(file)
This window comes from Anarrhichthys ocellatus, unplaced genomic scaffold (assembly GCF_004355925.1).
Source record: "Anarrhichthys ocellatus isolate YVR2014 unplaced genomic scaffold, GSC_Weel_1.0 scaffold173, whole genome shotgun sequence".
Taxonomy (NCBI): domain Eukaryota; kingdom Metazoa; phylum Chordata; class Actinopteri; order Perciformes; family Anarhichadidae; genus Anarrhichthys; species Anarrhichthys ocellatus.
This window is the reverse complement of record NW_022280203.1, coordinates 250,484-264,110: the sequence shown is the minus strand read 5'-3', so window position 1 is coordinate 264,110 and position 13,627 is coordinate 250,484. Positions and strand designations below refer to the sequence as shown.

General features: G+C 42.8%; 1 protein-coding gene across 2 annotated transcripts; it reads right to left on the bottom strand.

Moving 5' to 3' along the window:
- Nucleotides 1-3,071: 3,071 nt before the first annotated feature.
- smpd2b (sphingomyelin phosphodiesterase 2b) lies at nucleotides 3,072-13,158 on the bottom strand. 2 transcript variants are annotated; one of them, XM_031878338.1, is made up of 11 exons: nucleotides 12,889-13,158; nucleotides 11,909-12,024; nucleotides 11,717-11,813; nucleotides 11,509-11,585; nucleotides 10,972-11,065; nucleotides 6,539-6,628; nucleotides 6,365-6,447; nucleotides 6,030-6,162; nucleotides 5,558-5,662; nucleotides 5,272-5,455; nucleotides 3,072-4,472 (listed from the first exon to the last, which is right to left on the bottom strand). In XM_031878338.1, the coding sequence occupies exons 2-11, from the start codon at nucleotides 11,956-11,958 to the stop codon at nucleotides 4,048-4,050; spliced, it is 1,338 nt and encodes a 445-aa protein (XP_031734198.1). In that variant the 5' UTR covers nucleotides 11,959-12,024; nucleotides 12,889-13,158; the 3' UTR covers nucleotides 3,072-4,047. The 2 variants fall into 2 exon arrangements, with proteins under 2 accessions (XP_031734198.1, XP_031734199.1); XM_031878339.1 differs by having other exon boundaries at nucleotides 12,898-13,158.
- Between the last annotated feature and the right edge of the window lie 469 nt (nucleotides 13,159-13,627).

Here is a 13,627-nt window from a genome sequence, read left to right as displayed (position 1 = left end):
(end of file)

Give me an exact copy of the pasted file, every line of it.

This window comes from Anarrhichthys ocellatus, unplaced genomic scaffold (assembly GCF_004355925.1).
Source record: "Anarrhichthys ocellatus isolate YVR2014 unplaced genomic scaffold, GSC_Weel_1.0 scaffold173, whole genome shotgun sequence".
Taxonomy (NCBI): domain Eukaryota; kingdom Metazoa; phylum Chordata; class Actinopteri; order Perciformes; family Anarhichadidae; genus Anarrhichthys; species Anarrhichthys ocellatus.
This window is the reverse complement of record NW_022280203.1, coordinates 250,484-264,110: the sequence shown is the minus strand read 5'-3', so window position 1 is coordinate 264,110 and position 13,627 is coordinate 250,484. Positions and strand designations below refer to the sequence as shown.

General features: G+C 42.8%; 1 protein-coding gene across 2 annotated transcripts; it reads right to left on the bottom strand.

Moving 5' to 3' along the window:
- Nucleotides 1-3,071: 3,071 nt before the first annotated feature.
- smpd2b (sphingomyelin phosphodiesterase 2b) lies at nucleotides 3,072-13,158 on the bottom strand. 2 transcript variants are annotated; one of them, XM_031878338.1, is made up of 11 exons: nucleotides 12,889-13,158; nucleotides 11,909-12,024; nucleotides 11,717-11,813; nucleotides 11,509-11,585; nucleotides 10,972-11,065; nucleotides 6,539-6,628; nucleotides 6,365-6,447; nucleotides 6,030-6,162; nucleotides 5,558-5,662; nucleotides 5,272-5,455; nucleotides 3,072-4,472 (listed from the first exon to the last, which is right to left on the bottom strand). In XM_031878338.1, the coding sequence occupies exons 2-11, from the start codon at nucleotides 11,956-11,958 to the stop codon at nucleotides 4,048-4,050; spliced, it is 1,338 nt and encodes a 445-aa protein (XP_031734198.1). In that variant the 5' UTR covers nucleotides 11,959-12,024; nucleotides 12,889-13,158; the 3' UTR covers nucleotides 3,072-4,047. The 2 variants fall into 2 exon arrangements, with proteins under 2 accessions (XP_031734198.1, XP_031734199.1); XM_031878339.1 differs by having other exon boundaries at nucleotides 12,898-13,158.
- Between the last annotated feature and the right edge of the window lie 469 nt (nucleotides 13,159-13,627).

Here is a 13,627-nt window from a genome sequence, read left to right as displayed (position 1 = left end):